Over the last few weeks, multiple students have begun speaking out about disability accommodations at IU. Many students at IU work with the Disability Services office to get accommodations, including in-person captioning, accessibility vans, extended test time or anything else they might need to succeed in classes. Some of these students feel like accommodation is not being provided.
Junior Paige Barnes is one of the students speaking out after her experience as a hearing disability student. Barnes is hard of hearing and uses accommodations such as captioning, sitting close to the professor, and extra opportunities to ask questions or have something repeated for her.
However, according to Barnes, many of these accommodations are not being met.
Barnes said, more often than not, her professors have not read the advanced accommodation emails sent at the beginning of the semester, informing them one or more of their students will need accommodations. With no accommodations being provided in the first couple of days, Barnes will send a follow up email to ensure her professors are aware of her disability.
“One professor said they never received the email and another one said he saw it and just didn’t read it,” Barnes said.
According to the Director of Disability Services for Students, Drew Bogenschutz, the advanced notification email is sent very soon after priority registration the previous semester. This provides professors ample time to prepare accommodations, which can take a couple of weeks to complete.
If professors wait until the beginning of the semester to gather these accommodations, it can leave students with disabilities without necessary accommodations in the classroom such as captioning on videos, live in-person captioning, and alternate format books.
The lack of accommodation has started to affect Barnes’ education. She said it has made it extremely difficult to follow class lectures and it has become frustrating to try to learn. The lack of assistance and acknowledgement makes it feel like the professors do not care — something Barnes feels is connected to a lack of empathy.
“It makes me feel like they don’t really care about individual students and it’s more about those without disabilities,” Barnes said.
According to Barnes, Disability Services for Students has taken steps to help students, but at a certain point the responsibility lies solely with the professor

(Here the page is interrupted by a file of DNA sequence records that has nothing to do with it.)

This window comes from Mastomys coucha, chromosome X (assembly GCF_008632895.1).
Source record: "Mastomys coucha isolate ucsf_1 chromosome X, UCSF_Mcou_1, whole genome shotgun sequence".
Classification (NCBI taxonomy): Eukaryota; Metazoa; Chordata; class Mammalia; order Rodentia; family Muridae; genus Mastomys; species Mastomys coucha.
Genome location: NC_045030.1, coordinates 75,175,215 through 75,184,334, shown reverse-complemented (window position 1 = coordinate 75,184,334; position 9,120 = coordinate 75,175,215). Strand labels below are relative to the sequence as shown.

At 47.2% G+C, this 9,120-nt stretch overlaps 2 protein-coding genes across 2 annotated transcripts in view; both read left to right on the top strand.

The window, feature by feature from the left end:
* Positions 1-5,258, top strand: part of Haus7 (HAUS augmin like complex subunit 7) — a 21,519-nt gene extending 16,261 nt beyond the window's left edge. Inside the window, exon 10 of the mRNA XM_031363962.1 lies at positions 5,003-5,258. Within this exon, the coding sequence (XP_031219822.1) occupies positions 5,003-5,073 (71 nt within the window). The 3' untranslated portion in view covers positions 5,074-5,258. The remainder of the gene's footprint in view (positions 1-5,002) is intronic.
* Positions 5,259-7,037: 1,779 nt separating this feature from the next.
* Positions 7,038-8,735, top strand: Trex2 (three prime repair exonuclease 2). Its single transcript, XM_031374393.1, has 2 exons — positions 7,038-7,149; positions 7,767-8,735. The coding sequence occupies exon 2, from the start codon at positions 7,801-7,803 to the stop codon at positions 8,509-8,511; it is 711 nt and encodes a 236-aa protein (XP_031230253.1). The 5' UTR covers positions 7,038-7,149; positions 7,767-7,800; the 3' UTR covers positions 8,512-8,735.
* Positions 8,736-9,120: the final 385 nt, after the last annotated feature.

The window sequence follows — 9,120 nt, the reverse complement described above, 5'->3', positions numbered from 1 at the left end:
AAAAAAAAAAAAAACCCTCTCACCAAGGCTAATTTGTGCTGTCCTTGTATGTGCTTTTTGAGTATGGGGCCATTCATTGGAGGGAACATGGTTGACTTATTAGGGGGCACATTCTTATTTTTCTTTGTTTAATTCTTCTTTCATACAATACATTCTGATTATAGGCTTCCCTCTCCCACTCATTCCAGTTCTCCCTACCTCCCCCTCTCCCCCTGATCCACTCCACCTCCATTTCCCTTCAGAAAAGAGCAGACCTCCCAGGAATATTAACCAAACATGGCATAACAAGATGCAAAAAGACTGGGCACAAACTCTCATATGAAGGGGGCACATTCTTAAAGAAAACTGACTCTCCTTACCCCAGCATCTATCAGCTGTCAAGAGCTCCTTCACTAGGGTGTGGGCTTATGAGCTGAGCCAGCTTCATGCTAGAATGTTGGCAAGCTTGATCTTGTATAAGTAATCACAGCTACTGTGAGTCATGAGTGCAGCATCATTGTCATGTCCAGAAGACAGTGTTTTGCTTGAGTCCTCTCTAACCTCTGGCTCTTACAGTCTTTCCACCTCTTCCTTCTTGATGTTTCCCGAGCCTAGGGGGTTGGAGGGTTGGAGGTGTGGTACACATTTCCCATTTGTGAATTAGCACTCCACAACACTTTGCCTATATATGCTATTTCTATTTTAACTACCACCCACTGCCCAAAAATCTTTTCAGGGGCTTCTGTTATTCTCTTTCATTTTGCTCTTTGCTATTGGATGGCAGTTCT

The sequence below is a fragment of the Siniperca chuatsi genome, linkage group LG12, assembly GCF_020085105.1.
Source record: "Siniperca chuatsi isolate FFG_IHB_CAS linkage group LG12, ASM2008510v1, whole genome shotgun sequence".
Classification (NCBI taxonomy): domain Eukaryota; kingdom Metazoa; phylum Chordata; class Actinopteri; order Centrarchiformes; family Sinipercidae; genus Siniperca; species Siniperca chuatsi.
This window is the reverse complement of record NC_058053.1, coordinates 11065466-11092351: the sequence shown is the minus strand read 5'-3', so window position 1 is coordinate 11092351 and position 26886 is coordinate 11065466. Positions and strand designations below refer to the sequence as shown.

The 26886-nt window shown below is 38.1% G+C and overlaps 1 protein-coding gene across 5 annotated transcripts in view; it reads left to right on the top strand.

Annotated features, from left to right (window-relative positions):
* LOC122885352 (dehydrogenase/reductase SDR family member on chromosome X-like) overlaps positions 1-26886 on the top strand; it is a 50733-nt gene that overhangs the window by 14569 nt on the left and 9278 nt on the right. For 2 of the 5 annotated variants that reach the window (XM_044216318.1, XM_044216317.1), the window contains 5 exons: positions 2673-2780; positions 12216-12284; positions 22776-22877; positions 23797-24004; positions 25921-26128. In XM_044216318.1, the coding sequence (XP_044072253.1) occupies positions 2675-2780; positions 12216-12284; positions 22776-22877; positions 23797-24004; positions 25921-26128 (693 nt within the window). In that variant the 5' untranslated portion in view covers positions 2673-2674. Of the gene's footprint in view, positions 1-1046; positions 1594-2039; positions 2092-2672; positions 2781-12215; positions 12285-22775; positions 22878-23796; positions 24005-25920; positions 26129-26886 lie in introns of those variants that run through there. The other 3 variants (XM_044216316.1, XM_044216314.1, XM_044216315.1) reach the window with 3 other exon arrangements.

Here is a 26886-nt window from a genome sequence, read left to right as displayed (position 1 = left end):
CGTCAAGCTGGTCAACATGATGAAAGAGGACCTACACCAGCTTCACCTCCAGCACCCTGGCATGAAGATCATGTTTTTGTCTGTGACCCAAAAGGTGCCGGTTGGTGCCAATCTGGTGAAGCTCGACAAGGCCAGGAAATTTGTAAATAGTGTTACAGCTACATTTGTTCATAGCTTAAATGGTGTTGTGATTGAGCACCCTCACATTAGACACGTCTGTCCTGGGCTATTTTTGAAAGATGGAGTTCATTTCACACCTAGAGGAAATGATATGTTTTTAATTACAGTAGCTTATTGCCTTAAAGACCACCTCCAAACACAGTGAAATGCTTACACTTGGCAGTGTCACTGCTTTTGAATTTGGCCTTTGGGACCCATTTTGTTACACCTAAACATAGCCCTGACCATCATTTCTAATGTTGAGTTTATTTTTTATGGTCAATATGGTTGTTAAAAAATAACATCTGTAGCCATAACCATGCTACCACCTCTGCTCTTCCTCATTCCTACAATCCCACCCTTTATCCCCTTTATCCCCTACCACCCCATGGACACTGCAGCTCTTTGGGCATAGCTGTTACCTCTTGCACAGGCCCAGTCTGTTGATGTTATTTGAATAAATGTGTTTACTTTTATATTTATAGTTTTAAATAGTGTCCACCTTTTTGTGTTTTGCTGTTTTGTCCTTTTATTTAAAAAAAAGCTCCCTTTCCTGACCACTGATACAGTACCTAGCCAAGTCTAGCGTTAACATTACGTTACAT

“At some point, there is nothing else they can do,” Barnes said. “It comes down to the professor.”
Sophomore Taylor Blum said DSS has been helpful by getting captions for videos and lessons. Blum, a student in the Theater department, believes most professors are more receptive to the accommodations than they may be in other departments.
However, she also recognizes that other departments may be less accommodating in providing disability services and other students may feel much stronger about the topic.
Bogenschutz, said throughout the semester DSS works to provide students with the resources and tools to succeed.
The DSS website provides a list of resources available to students with disabilities including accessible van services and adaptive technology that alleviate the effects of vision, hearing, cognitive and mobility impairments.
Along with this, DSS gives every student who comes through their office a five-page resource packet that includes university resources such as the Student Academic Center, private tutors, tutoring groups and much more, Bogenschutz said.
According to the IU accessibility website, “Federal law and IU policy prohibits discrimination against students with disabilities, and faculty and instructors are required to provide approved student accommodations.”
Federal law, Section 504, requires a school district to provide a “free appropriate public education” to qualified students with a disability, regardless of the nature or severity of the disability.
According to the Office of Civil Rights, “FAPE consists of the provision of regular or special education and related aids and services designed to meet the student's individual educational needs as adequately as the needs of nondisabled students are met.”
According to the Office of Civil Rights, if a district or individual is out of compliance with section 504, students or guardians can file a complaint and OCR can take action through negotiation voluntary compliance or further action if needed.
DSS assigns many students a coordinator who is responsible for helping students reach their professors and ensuring they receive their accommodations, Bogenschutz said. If a professor does not respond to the email or is resisting the accommodations, Bogenschutz says students should reach out to the coordinator.
“Let us do the heavy lifting to assist people with getting the resources they need,” Bogenschutz said.
However, Bogenschutz said there are always going to be challenges. As much as DSS may try to ensure support, he said some professors may resist. Whether this is because they don’t know how to accurately provide the accommodation or another reason, the coordinators can reach out and attempt to get through to the professor. They also can reach out to department chairs or someone else within the department to get in contact with the uncomplying professor.
“We’re always working in the direction of trying to improve our office and trying to improve the services we’re providing,” Bogenschutz said.
Barnes asks that professors be held accountable.
“For some professors this is a lack of awareness,” Barnes said. “For others, it’s a lack of caring.”